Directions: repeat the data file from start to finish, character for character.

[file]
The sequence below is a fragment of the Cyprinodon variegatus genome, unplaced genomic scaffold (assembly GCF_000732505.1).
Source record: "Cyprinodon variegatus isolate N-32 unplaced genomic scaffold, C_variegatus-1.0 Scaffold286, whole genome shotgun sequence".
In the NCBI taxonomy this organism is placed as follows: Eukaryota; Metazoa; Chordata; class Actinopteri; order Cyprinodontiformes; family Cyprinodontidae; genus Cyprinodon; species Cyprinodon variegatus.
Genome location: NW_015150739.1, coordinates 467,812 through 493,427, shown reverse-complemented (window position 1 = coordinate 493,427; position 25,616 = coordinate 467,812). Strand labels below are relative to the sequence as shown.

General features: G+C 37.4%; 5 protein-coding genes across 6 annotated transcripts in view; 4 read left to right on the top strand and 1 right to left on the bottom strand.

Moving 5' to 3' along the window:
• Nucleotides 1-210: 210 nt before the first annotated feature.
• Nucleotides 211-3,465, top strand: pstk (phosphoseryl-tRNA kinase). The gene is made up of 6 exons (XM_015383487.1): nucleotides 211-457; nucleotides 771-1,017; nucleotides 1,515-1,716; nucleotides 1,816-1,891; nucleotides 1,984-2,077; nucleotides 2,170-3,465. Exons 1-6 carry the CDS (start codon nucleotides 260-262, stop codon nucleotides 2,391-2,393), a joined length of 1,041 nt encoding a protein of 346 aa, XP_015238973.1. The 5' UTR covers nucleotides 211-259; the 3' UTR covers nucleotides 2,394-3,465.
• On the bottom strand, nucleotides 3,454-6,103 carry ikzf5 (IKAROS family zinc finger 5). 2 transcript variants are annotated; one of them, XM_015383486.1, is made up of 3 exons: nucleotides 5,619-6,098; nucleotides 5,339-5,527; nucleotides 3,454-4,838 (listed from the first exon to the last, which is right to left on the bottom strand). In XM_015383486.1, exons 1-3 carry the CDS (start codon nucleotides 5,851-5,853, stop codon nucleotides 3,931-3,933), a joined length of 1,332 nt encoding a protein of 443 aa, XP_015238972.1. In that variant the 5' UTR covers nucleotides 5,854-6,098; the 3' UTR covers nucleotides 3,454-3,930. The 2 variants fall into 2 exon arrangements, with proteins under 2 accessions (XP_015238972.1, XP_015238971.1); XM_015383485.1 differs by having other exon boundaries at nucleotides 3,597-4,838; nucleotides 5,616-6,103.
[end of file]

The sequence below is a fragment of the Cyprinodon variegatus genome, unplaced genomic scaffold (assembly GCF_000732505.1).
Source record: "Cyprinodon variegatus isolate N-32 unplaced genomic scaffold, C_variegatus-1.0 Scaffold286, whole genome shotgun sequence".
In the NCBI taxonomy this organism is placed as follows: Eukaryota; Metazoa; Chordata; class Actinopteri; order Cyprinodontiformes; family Cyprinodontidae; genus Cyprinodon; species Cyprinodon variegatus.
Genome location: NW_015150739.1, coordinates 467,812 through 493,427, shown reverse-complemented (window position 1 = coordinate 493,427; position 25,616 = coordinate 467,812). Strand labels below are relative to the sequence as shown.

General features: G+C 37.4%; 5 protein-coding genes across 6 annotated transcripts in view; 4 read left to right on the top strand and 1 right to left on the bottom strand.

Moving 5' to 3' along the window:
• Nucleotides 1-210: 210 nt before the first annotated feature.
• Nucleotides 211-3,465, top strand: pstk (phosphoseryl-tRNA kinase). The gene is made up of 6 exons (XM_015383487.1): nucleotides 211-457; nucleotides 771-1,017; nucleotides 1,515-1,716; nucleotides 1,816-1,891; nucleotides 1,984-2,077; nucleotides 2,170-3,465. Exons 1-6 carry the CDS (start codon nucleotides 260-262, stop codon nucleotides 2,391-2,393), a joined length of 1,041 nt encoding a protein of 346 aa, XP_015238973.1. The 5' UTR covers nucleotides 211-259; the 3' UTR covers nucleotides 2,394-3,465.
• On the bottom strand, nucleotides 3,454-6,103 carry ikzf5 (IKAROS family zinc finger 5). 2 transcript variants are annotated; one of them, XM_015383486.1, is made up of 3 exons: nucleotides 5,619-6,098; nucleotides 5,339-5,527; nucleotides 3,454-4,838 (listed from the first exon to the last, which is right to left on the bottom strand). In XM_015383486.1, exons 1-3 carry the CDS (start codon nucleotides 5,851-5,853, stop codon nucleotides 3,931-3,933), a joined length of 1,332 nt encoding a protein of 443 aa, XP_015238972.1. In that variant the 5' UTR covers nucleotides 5,854-6,098; the 3' UTR covers nucleotides 3,454-3,930. The 2 variants fall into 2 exon arrangements, with proteins under 2 accessions (XP_015238972.1, XP_015238971.1); XM_015383485.1 differs by having other exon boundaries at nucleotides 3,597-4,838; nucleotides 5,616-6,103.